But critics of the administration's approach say the administration has simply lectured countries such as Syria, refusing to detail concrete benefits that might flow from closer cooperation. Leverett, now at the New America Foundation, interviewed Syria's president, Bashar al-Assad, for a book after he left the White House and said Assad complained that all he heard from U.S. officials was a long list of demands.
Syria is "a state, not a charity," Assad told Leverett. "If it is going to give something up, it must know what it will get in return."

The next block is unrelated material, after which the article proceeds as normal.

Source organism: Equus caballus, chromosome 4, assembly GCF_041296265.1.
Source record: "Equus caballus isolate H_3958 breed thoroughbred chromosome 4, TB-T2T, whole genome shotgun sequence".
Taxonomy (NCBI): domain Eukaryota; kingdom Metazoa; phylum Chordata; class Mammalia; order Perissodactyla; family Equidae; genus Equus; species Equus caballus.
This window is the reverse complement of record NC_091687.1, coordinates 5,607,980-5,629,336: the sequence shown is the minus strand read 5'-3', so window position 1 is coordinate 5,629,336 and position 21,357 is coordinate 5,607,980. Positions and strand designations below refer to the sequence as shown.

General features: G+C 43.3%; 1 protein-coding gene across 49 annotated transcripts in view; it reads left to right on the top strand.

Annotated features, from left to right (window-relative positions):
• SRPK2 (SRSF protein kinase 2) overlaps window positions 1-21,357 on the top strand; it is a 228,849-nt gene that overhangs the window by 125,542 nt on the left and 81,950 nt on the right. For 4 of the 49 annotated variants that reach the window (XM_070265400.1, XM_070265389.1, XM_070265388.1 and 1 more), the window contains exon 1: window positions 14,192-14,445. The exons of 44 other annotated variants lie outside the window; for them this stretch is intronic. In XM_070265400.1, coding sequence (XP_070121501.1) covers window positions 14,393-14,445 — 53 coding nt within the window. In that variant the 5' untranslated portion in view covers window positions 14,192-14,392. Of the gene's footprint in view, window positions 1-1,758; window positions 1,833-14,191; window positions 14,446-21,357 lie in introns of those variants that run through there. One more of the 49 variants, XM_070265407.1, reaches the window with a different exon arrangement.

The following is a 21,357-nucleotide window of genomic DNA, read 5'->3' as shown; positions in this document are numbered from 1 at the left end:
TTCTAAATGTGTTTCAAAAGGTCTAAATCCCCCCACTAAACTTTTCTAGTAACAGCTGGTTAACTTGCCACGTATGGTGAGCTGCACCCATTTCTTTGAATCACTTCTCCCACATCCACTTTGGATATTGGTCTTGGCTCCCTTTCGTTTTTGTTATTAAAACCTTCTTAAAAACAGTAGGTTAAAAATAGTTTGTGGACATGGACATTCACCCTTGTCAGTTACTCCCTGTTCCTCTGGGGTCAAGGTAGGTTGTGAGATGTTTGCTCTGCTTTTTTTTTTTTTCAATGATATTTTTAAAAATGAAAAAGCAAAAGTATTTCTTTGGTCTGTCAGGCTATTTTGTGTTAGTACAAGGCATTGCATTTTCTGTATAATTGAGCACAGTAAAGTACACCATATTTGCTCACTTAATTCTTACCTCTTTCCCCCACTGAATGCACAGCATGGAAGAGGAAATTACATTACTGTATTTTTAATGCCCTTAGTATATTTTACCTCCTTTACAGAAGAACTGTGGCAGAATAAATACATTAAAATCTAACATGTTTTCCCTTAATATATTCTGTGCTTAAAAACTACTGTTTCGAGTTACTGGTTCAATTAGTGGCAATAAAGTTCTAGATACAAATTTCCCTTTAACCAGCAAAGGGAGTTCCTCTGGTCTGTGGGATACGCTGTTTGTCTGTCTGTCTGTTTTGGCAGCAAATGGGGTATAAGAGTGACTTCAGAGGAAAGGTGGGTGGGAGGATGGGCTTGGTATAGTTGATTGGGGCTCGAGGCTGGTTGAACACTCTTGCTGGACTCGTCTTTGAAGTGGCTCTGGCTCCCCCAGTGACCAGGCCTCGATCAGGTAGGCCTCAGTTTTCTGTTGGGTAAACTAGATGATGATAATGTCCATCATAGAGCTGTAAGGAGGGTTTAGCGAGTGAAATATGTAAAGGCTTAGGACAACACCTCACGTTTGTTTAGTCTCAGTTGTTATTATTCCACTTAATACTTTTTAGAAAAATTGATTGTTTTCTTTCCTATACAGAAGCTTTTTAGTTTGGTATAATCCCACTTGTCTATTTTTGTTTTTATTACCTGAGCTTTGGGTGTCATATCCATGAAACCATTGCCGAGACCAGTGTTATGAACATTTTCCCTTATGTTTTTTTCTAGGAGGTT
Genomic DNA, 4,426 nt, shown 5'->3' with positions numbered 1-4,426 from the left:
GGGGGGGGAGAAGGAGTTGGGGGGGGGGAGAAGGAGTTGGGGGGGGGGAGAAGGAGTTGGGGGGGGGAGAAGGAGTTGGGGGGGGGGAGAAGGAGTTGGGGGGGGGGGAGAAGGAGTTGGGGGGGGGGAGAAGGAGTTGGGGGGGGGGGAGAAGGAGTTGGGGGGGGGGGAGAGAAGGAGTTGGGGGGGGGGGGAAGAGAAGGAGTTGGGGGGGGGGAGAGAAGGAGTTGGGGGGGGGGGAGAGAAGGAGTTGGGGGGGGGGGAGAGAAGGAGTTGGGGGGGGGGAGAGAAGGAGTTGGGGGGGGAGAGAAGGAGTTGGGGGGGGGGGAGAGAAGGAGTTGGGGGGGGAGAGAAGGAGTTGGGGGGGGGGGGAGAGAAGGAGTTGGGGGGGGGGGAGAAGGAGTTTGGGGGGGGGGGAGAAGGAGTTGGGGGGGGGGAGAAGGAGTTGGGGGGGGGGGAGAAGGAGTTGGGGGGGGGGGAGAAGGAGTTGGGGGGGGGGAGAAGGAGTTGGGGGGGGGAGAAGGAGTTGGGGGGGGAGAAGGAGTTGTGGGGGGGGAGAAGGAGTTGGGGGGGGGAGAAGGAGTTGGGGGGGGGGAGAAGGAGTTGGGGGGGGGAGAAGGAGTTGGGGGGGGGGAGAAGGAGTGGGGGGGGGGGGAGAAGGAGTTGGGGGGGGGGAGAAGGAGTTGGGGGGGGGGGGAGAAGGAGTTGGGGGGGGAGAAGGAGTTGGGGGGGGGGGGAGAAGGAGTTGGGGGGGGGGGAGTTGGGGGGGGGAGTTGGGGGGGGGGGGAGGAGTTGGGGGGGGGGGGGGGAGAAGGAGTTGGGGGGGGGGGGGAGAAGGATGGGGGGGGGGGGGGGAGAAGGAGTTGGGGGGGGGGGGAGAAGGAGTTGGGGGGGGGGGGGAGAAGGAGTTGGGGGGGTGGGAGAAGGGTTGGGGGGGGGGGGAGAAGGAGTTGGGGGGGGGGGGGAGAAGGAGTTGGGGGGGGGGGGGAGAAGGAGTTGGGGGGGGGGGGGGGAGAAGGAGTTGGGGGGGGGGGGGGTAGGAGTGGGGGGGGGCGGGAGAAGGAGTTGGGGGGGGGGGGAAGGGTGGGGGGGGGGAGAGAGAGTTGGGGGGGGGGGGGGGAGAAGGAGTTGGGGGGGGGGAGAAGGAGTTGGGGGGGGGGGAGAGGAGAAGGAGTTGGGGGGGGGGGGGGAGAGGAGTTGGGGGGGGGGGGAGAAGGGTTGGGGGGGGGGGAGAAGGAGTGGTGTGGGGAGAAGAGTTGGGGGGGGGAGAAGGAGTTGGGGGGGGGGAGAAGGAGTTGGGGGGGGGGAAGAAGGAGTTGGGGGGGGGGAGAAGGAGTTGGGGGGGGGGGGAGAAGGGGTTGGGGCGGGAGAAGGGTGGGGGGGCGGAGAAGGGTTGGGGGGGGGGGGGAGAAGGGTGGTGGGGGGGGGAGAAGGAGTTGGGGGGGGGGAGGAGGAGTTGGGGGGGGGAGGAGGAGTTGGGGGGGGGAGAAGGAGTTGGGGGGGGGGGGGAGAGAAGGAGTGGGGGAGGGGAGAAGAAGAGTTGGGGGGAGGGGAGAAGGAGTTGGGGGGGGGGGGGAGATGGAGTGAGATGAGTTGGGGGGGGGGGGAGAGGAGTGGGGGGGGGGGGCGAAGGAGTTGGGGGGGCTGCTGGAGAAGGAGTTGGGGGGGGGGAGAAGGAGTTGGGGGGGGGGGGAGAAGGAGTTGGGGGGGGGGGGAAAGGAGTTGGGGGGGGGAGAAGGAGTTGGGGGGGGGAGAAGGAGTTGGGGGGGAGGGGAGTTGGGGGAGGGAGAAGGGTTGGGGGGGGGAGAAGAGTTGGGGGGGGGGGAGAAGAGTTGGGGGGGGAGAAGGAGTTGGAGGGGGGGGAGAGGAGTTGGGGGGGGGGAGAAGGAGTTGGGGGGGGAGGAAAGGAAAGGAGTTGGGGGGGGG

For instance, administration officials have always demanded that Syria prevent militant groups from operating on its territory but have never explained what Syria would get in return. Leverett said the administration should have explicitly linked Syria's removal from the list of state sponsors of terrorism to its expelling groups such as Hamas and severing the links that allow arms to flow to Hezbollah.
Syria also could be induced to cooperate if it receives some acknowledgment that it has a role in an Arab-Israeli peace deal, experts said. Syria nearly reached a peace agreement with Israel during the Clinton administration, but the Bush administration has been reluctant to involve Syria in its peace efforts.